Is Australia prepared for the cyber battle?



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Glen Gooding is the Business Unit Executive of IBM's Security Services Division, with the responsibility for bringing IBM’s world-class services business to the forefront in Australia and New Zealand. Previously, he was the Director of IBM’s Institute for Advanced Security. He brings over 25 years of industry based experience to the IBM team, holding leadership roles at business and development levels both in Australia and in the United States. He is an IBM Certified Executive IT Specialist and also an Open Group Distinguished IT Specialist.

IBM Security Services (ANZ) Business Unit Executive, Glen Gooding discusses the investment in human capital needed to overcome the growing threat posed by hackers and data breaches.

Glen Gooding | 11/07/2017 | 0 Comments


Hackers are on the loose. They are armed and they are dangerous. Every day, more of the devices and items around us are becoming digitalised and interconnected through the Internet of Things – all with the potential to be hacked.

The digital age has made it clear that cyber security is more important than ever – a point reinforced recently by the Ponemon Institution’s 2017 Cost of Data Breach study. This annual report highlights the costs associated with data breaches globally. Commissioned by IBM Security, the report found the average cost of a data breach in Australia was $2.51 million.

Somewhat more disconcerting is that the report showed cyber threats are not diminishing. If anything, the threat is growing greater.

So, is Australia ready to fight the cyber battle?

For me and my colleagues in IBM’s security business, our country is at a turning point in our history. Investment in cyber security is crucial to Australia’s economic future. This investment needs to be not only financial, but also in human capital in ways that have previously been unexplored. The Australian Federal Government recently outlined in its first annual update, Australia’s Cyber Security Strategy, that cyber skills development is a key priority.

IBM’s Global Executive Security Adviser, Diana Kelley put it well, saying: “There is a looming job shortage in the security industry.

“Unfortunately, what could be a great career opportunity for thousands of individuals to join us in the fight against cyber crime is turning into one of the biggest challenges facing the cyber security industry: a massive workforce shortage that is projected to reach nearly two million unfilled cyber security positions within the next five years.”

With the alarming shortage that’s apparent now, we cannot afford to continue to focus on traditional recruitment methods, education models, and old world hiring practices for IT security roles. We need to think differently and break the code of traditional hiring practices.

The focus of cyber security hiring needs to be on skills that have been developed in non-traditional ways. What’s true is that many of the best and brightest working in security today didn’t come into the field with a four-year technical degree. Yet, job descriptions – and hiring managers – continue to seek and define roles based on degrees rather than skills, experience and aptitudes.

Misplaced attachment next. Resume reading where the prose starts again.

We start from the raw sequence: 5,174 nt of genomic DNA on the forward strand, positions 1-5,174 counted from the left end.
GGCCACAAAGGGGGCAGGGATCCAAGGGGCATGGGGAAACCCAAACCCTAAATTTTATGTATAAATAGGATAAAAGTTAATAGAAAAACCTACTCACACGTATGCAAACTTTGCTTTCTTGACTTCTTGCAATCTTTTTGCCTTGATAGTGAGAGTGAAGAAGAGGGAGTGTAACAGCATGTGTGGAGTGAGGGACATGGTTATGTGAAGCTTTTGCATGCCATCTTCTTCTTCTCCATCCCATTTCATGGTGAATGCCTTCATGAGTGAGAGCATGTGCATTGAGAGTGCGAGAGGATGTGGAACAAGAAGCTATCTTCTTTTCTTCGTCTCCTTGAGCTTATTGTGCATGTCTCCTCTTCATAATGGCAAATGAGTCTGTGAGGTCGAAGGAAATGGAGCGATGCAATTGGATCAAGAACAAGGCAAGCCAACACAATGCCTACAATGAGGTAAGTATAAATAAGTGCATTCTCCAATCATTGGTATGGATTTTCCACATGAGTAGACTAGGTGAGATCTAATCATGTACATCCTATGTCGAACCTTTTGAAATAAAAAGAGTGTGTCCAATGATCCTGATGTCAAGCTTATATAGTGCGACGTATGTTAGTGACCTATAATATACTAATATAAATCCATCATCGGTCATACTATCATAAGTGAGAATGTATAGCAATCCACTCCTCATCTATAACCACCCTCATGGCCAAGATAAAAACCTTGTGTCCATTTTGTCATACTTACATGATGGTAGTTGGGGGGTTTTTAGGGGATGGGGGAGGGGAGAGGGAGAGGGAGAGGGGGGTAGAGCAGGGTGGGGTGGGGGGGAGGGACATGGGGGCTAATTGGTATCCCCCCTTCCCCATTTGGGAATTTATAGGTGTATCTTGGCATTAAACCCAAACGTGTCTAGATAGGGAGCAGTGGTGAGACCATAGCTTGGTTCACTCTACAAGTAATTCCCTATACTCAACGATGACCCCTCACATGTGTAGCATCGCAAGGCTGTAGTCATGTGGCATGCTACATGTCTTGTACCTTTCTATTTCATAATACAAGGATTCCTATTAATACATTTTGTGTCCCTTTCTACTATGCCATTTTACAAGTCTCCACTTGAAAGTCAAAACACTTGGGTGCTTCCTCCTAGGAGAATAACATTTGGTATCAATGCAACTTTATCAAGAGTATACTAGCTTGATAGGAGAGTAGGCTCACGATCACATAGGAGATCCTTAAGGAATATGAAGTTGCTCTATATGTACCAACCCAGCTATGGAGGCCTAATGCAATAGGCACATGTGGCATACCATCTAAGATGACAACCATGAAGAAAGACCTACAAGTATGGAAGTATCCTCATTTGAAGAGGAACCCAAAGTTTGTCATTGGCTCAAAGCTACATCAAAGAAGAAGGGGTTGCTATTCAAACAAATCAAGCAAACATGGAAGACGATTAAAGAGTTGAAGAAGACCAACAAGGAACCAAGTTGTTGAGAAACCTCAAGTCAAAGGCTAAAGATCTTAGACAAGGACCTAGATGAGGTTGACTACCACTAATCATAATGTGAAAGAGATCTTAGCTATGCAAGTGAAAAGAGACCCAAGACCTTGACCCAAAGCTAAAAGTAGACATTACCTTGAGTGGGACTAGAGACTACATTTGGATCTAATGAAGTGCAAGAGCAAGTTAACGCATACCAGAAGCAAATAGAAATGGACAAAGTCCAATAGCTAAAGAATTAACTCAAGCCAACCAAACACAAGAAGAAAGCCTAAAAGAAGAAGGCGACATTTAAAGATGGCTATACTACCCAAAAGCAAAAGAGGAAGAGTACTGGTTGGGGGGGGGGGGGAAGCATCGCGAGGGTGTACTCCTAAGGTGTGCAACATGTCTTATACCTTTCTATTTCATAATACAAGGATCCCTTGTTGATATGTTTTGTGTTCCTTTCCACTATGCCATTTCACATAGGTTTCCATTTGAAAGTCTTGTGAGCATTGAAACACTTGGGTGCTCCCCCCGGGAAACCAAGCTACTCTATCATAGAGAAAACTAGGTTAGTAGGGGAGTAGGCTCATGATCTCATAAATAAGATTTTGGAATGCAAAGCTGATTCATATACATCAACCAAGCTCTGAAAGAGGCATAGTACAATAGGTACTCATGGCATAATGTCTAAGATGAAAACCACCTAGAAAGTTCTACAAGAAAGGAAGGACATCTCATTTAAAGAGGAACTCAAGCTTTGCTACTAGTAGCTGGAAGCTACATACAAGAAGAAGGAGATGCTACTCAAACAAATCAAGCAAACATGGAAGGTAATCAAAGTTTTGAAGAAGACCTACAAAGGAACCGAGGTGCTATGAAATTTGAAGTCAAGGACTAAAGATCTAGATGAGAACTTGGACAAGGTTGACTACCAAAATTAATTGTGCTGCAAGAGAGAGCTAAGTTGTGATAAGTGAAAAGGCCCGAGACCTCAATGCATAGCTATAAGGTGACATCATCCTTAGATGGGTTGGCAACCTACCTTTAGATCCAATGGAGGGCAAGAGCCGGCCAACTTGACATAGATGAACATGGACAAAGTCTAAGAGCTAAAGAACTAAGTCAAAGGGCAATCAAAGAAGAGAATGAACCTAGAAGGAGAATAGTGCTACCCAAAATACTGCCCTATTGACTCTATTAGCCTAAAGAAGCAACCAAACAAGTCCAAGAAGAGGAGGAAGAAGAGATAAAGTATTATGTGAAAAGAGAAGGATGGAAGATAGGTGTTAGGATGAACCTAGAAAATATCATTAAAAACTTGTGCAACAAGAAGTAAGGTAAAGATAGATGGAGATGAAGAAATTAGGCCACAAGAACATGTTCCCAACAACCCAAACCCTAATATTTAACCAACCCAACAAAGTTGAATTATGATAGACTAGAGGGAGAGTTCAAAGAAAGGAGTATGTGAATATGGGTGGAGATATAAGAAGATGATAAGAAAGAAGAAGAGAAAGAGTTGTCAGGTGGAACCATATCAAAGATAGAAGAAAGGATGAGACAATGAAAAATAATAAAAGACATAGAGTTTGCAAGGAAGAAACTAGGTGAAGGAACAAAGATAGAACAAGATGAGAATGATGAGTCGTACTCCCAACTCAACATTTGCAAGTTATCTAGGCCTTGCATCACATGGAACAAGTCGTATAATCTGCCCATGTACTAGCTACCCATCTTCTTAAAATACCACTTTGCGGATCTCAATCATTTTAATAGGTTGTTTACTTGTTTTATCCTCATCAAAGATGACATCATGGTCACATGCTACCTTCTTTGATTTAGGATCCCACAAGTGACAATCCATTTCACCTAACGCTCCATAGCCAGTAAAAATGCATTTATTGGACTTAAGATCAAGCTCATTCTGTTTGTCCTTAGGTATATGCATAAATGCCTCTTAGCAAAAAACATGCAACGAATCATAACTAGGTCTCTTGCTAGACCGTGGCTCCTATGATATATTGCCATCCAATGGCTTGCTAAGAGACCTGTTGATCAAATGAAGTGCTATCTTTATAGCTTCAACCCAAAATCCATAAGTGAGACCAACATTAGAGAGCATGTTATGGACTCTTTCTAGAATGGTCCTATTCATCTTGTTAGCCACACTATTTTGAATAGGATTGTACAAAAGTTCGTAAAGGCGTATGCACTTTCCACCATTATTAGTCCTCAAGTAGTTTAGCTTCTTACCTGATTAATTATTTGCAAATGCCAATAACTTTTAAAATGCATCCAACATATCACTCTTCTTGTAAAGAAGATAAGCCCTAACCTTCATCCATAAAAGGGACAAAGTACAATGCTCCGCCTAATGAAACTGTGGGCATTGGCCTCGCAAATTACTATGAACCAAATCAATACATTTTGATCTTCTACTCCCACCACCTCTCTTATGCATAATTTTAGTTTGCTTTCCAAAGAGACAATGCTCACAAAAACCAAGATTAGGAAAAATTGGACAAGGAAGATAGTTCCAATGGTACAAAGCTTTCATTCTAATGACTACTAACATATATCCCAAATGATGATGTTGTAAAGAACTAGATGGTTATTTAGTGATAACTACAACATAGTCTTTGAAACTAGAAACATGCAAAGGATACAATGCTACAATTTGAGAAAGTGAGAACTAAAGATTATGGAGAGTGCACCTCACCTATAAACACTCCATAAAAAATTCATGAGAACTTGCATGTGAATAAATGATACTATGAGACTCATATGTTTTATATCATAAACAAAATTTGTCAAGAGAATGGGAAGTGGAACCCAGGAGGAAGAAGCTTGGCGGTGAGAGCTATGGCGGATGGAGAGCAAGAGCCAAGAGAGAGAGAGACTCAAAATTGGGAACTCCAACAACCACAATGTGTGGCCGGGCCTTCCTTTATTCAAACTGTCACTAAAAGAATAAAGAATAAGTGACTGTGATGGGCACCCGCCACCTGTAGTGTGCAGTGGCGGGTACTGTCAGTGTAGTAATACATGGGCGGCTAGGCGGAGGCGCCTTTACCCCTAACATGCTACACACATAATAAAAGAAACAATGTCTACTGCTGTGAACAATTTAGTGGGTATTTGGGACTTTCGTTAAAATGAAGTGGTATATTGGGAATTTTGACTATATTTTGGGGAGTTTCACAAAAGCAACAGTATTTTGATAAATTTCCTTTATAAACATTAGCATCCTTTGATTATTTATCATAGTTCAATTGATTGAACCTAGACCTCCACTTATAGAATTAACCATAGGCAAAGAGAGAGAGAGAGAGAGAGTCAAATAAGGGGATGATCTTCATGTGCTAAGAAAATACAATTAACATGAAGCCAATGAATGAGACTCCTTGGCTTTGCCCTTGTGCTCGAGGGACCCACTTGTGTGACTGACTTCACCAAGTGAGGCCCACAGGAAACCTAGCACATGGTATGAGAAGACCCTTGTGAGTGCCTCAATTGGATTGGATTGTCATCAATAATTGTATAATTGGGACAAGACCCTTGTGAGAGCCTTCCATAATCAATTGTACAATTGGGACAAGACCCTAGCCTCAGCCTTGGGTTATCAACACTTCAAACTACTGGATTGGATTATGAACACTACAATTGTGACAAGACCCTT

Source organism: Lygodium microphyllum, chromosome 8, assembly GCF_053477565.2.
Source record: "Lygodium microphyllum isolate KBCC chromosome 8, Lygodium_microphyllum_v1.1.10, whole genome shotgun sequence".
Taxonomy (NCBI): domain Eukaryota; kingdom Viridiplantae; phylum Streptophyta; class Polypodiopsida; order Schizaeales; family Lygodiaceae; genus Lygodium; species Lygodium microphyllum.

A “new collar” approach could be the key to solving this issue. This would involve shifting the focus away from traditional learning pathways and taking advantage of other education methods. This can be skills and knowledge learned on the job, or through other means of hands-on engagement – internships, apprenticeships, certification programs, or even skills that are self-taught or developed alongside peers.

A greater value needs to be placed on traits such as aptitude, adaptability and quick learning – traits that are crucial to success in this field. This could be the solution both government and industry are searching for, opening the doors for greater opportunities to work in this dynamic, exciting and essential field.

For example, the security professional who thinks like the bad guys, and therefore can penetrate corporate systems to find security vulnerabilities, is the foundation of what the new collar job is all about. A role where natural curiosity, problem solving, creativity and determination are key, all underpinned by skills learnt and honed outside our traditional educational practices.

This is just one of the many opportunities on the horizon in the digital age. Cyber security is poised to become one of the pillars supporting any successful business or government. Both government and business need to join the cause, arming themselves in preparation for an attack they may not see coming.

The only way forward is to lay the foundation for these skills to thrive, by supporting tertiary education programs, driving awareness and establishing pathways such as internships and apprenticeships.

Governments and industry need the skills of tomorrow, today, to succeed both now and in the future. The battle has begun, are you ready?

Read more about IBM’s cyber security technology here.

 


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